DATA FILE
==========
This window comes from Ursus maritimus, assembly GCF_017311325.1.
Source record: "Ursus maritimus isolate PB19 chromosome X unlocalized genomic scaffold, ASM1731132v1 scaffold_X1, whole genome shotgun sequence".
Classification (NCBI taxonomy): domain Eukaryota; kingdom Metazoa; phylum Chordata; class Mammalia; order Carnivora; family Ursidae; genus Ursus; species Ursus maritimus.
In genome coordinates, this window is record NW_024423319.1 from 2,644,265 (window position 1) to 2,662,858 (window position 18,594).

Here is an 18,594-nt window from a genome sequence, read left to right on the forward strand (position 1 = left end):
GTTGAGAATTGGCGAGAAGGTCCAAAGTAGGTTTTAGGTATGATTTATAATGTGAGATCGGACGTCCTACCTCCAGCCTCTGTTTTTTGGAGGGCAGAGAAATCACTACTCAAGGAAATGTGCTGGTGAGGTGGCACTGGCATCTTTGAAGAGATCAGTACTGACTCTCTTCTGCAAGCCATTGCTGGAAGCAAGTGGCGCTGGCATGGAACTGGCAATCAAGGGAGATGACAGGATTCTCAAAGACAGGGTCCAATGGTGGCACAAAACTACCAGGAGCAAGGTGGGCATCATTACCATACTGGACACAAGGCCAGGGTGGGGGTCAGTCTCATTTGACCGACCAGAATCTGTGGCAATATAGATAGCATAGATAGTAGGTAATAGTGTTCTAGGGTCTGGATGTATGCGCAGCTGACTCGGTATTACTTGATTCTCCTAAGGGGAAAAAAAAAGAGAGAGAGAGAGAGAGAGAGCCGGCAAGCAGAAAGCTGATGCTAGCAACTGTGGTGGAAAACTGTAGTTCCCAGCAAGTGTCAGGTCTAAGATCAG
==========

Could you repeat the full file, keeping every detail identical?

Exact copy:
This window comes from Ursus maritimus, assembly GCF_017311325.1.
Source record: "Ursus maritimus isolate PB19 chromosome X unlocalized genomic scaffold, ASM1731132v1 scaffold_X1, whole genome shotgun sequence".
Classification (NCBI taxonomy): domain Eukaryota; kingdom Metazoa; phylum Chordata; class Mammalia; order Carnivora; family Ursidae; genus Ursus; species Ursus maritimus.
In genome coordinates, this window is record NW_024423319.1 from 2,644,265 (window position 1) to 2,662,858 (window position 18,594).

Here is an 18,594-nt window from a genome sequence, read left to right on the forward strand (position 1 = left end):
GTTGAGAATTGGCGAGAAGGTCCAAAGTAGGTTTTAGGTATGATTTATAATGTGAGATCGGACGTCCTACCTCCAGCCTCTGTTTTTTGGAGGGCAGAGAAATCACTACTCAAGGAAATGTGCTGGTGAGGTGGCACTGGCATCTTTGAAGAGATCAGTACTGACTCTCTTCTGCAAGCCATTGCTGGAAGCAAGTGGCGCTGGCATGGAACTGGCAATCAAGGGAGATGACAGGATTCTCAAAGACAGGGTCCAATGGTGGCACAAAACTACCAGGAGCAAGGTGGGCATCATTACCATACTGGACACAAGGCCAGGGTGGGGGTCAGTCTCATTTGACCGACCAGAATCTGTGGCAATATAGATAGCATAGATAGTAGGTAATAGTGTTCTAGGGTCTGGATGTATGCGCAGCTGACTCGGTATTACTTGATTCTCCTAAGGGGAAAAAAAAAGAGAGAGAGAGAGAGAGAGAGCCGGCAAGCAGAAAGCTGATGCTAGCAACTGTGGTGGAAAACTGTAGTTCCCAGCAAGTGTCAGGTCTAAGATCAG